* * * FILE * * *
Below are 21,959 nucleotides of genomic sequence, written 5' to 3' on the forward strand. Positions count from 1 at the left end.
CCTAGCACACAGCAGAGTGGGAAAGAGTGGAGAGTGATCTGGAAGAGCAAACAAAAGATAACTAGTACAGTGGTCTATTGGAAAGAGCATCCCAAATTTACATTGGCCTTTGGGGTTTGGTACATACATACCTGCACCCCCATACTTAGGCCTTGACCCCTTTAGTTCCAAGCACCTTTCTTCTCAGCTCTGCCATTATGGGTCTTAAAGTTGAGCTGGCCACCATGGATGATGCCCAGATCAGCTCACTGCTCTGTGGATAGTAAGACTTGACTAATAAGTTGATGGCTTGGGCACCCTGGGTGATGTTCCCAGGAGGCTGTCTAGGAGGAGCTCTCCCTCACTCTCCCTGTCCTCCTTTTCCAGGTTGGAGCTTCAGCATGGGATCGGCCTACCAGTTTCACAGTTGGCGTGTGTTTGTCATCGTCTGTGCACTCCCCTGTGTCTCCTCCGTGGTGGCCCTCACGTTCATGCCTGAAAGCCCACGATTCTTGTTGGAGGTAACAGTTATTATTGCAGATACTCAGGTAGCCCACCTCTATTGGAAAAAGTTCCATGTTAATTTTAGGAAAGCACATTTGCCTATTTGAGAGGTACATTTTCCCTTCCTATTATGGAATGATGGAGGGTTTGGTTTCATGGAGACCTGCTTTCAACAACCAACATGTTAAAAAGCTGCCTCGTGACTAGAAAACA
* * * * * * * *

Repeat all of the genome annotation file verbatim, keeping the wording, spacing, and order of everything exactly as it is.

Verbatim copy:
Below are 21,959 nucleotides of genomic sequence, written 5' to 3' on the forward strand. Positions count from 1 at the left end.
CCTAGCACACAGCAGAGTGGGAAAGAGTGGAGAGTGATCTGGAAGAGCAAACAAAAGATAACTAGTACAGTGGTCTATTGGAAAGAGCATCCCAAATTTACATTGGCCTTTGGGGTTTGGTACATACATACCTGCACCCCCATACTTAGGCCTTGACCCCTTTAGTTCCAAGCACCTTTCTTCTCAGCTCTGCCATTATGGGTCTTAAAGTTGAGCTGGCCACCATGGATGATGCCCAGATCAGCTCACTGCTCTGTGGATAGTAAGACTTGACTAATAAGTTGATGGCTTGGGCACCCTGGGTGATGTTCCCAGGAGGCTGTCTAGGAGGAGCTCTCCCTCACTCTCCCTGTCCTCCTTTTCCAGGTTGGAGCTTCAGCATGGGATCGGCCTACCAGTTTCACAGTTGGCGTGTGTTTGTCATCGTCTGTGCACTCCCCTGTGTCTCCTCCGTGGTGGCCCTCACGTTCATGCCTGAAAGCCCACGATTCTTGTTGGAGGTAACAGTTATTATTGCAGATACTCAGGTAGCCCACCTCTATTGGAAAAAGTTCCATGTTAATTTTAGGAAAGCACATTTGCCTATTTGAGAGGTACATTTTCCCTTCCTATTATGGAATGATGGAGGGTTTGGTTTCATGGAGACCTGCTTTCAACAACCAACATGTTAAAAAGCTGCCTCGTGACTAGAAAACA